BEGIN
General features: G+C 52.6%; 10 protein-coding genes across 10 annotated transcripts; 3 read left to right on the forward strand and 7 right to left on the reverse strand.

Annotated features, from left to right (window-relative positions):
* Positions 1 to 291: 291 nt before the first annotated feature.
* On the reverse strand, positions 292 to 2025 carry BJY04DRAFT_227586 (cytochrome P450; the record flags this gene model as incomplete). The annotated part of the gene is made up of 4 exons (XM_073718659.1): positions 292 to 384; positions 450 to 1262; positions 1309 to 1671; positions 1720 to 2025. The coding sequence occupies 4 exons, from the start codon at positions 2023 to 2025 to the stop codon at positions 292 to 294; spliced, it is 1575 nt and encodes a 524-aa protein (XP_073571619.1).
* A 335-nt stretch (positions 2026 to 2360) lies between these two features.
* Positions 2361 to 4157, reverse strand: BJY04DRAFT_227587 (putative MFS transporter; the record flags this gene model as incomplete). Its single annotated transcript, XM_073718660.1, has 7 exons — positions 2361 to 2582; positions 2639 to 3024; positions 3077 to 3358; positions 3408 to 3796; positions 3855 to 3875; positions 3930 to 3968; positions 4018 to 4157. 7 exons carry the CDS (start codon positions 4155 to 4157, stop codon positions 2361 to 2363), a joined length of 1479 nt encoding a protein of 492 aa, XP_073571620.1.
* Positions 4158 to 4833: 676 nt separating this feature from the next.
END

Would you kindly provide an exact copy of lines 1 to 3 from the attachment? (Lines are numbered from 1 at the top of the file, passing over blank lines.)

General features: G+C 52.6%; 10 protein-coding genes across 10 annotated transcripts; 3 read left to right on the forward strand and 7 right to left on the reverse strand.

Annotated features, from left to right (window-relative positions):
* Positions 1 to 291: 291 nt before the first annotated feature.